The coating of the said chemical compounds, with or without a final aluminium layer, manufactured according to the invention, has the properties of being particularly adherent and ductile, and may endure the mechanical deformations to which the coated objects may be submitted, such as deep drawing, folding and bending, without scaling nor flaking. 'Moreover it has "a'valuable quality of presenting an exceptionally efficient underlayer for subsequent application of adherent layers of paints, varnishes, I enamels, lacs and glasses for example, steel sheets thus coated may be used for the manufacture of automobile bodies, being painted or varnished after forming and drawing steps, or for the production of elements for refrigerators and stoves enamelled after their forming. The steel wire thus coated may be used, for example, as a stainless and undetachable core in the manufacturing of reinforced glass.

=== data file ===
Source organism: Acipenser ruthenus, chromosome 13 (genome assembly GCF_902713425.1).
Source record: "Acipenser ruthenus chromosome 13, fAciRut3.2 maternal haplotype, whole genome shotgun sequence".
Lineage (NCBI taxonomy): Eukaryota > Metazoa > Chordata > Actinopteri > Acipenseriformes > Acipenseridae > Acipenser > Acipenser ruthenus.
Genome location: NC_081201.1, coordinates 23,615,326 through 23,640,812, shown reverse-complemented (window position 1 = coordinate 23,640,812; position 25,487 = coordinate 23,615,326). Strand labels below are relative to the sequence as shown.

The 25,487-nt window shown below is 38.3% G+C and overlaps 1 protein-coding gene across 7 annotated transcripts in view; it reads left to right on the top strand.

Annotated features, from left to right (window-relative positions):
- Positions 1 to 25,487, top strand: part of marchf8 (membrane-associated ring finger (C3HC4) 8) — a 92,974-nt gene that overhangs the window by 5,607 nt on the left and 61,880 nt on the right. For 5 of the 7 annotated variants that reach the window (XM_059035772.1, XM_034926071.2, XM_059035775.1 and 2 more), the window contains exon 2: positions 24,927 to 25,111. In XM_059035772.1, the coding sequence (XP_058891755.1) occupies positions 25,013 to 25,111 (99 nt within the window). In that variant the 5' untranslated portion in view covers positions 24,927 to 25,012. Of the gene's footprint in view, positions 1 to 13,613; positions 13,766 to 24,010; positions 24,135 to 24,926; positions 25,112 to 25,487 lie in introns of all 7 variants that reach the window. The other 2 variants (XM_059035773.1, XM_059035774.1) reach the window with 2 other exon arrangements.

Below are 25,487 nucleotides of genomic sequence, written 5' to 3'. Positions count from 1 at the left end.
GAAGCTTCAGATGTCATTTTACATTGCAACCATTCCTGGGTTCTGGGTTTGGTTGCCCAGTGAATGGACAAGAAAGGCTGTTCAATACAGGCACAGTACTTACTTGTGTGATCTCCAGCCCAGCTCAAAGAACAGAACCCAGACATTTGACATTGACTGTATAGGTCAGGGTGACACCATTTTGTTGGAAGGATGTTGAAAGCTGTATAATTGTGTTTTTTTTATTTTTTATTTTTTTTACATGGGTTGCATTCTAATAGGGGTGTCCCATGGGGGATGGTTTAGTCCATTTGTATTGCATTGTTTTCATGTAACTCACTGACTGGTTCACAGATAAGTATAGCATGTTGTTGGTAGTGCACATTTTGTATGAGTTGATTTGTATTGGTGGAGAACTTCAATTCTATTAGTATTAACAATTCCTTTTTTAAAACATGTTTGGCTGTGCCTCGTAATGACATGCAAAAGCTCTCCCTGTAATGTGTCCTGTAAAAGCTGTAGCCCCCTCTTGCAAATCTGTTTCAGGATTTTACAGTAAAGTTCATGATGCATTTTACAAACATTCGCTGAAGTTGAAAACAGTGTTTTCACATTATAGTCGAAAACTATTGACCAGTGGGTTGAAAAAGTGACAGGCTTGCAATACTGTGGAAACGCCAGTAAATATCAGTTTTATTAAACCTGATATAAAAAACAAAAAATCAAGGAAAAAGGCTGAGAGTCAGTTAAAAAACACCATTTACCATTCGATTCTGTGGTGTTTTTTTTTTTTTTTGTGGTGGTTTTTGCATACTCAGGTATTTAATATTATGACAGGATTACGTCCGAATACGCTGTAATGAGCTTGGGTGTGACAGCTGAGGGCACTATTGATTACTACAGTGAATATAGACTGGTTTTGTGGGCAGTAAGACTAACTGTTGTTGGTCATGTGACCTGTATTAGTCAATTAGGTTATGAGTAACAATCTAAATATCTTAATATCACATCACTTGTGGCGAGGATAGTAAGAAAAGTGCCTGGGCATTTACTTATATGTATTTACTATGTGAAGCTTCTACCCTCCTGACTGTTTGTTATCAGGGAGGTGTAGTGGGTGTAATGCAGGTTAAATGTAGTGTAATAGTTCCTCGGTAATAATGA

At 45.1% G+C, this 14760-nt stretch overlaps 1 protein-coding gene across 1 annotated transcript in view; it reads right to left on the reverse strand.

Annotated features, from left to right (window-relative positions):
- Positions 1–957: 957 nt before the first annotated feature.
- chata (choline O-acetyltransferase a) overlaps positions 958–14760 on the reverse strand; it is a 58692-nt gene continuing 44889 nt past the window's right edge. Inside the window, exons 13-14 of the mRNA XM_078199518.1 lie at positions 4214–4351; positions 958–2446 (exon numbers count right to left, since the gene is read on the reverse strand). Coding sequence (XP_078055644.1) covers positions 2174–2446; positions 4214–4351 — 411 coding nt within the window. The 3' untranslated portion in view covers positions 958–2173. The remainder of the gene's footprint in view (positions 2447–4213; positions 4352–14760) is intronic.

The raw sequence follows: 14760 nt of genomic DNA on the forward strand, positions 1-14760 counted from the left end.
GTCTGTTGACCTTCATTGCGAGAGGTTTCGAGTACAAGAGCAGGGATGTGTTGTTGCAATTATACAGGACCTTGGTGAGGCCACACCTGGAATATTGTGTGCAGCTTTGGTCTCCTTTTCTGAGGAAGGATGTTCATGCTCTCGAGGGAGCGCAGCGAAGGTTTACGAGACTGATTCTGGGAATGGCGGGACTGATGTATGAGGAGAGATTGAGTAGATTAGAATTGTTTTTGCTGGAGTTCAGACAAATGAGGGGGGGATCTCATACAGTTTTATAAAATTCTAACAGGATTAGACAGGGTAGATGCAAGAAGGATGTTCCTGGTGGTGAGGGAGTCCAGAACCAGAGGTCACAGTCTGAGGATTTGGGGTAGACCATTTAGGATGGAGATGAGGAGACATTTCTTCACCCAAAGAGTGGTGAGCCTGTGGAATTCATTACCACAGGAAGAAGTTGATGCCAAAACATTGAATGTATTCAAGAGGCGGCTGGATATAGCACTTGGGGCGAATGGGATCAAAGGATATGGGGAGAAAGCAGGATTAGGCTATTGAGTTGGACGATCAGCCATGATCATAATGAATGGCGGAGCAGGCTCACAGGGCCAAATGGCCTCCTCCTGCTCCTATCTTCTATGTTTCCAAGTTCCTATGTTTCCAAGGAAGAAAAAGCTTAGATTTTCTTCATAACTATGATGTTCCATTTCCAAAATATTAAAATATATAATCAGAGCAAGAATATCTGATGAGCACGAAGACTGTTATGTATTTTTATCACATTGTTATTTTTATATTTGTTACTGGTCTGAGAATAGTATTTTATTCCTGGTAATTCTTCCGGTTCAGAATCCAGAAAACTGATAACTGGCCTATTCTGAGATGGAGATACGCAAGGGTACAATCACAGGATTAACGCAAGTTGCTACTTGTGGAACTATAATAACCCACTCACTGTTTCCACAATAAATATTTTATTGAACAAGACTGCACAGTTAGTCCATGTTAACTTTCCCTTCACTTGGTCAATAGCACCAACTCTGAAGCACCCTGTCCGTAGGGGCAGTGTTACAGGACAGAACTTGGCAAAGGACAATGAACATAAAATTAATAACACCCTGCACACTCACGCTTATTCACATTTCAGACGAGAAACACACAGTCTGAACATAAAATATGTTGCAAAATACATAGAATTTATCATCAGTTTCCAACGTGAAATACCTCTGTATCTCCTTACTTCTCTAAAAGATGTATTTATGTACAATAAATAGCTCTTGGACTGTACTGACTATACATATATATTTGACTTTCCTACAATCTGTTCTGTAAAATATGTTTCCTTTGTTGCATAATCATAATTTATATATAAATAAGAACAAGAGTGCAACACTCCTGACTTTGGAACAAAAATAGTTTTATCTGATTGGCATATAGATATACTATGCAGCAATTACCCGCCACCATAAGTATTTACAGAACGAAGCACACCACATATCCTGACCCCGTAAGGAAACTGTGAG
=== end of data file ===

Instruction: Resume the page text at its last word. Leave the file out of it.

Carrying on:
The. aluminium coated steel strip or sheet manufactured according to the invention, may be advantageously used, for the aforementioned reasons and in view of the physical and chemical properties of the aluminium, in manufacturing of canning boxes, receptacles for products to be preserved dry, boxes for paints, varnishes, lacs, waxes, boot polish, cans for gasoline, alcohol and oil, kitchen implements, roofing, protectors for electric wires and cables, light reflectors and infra-red ray reflectors.

Modifications may be made in my invention, without departing from the spirit of it.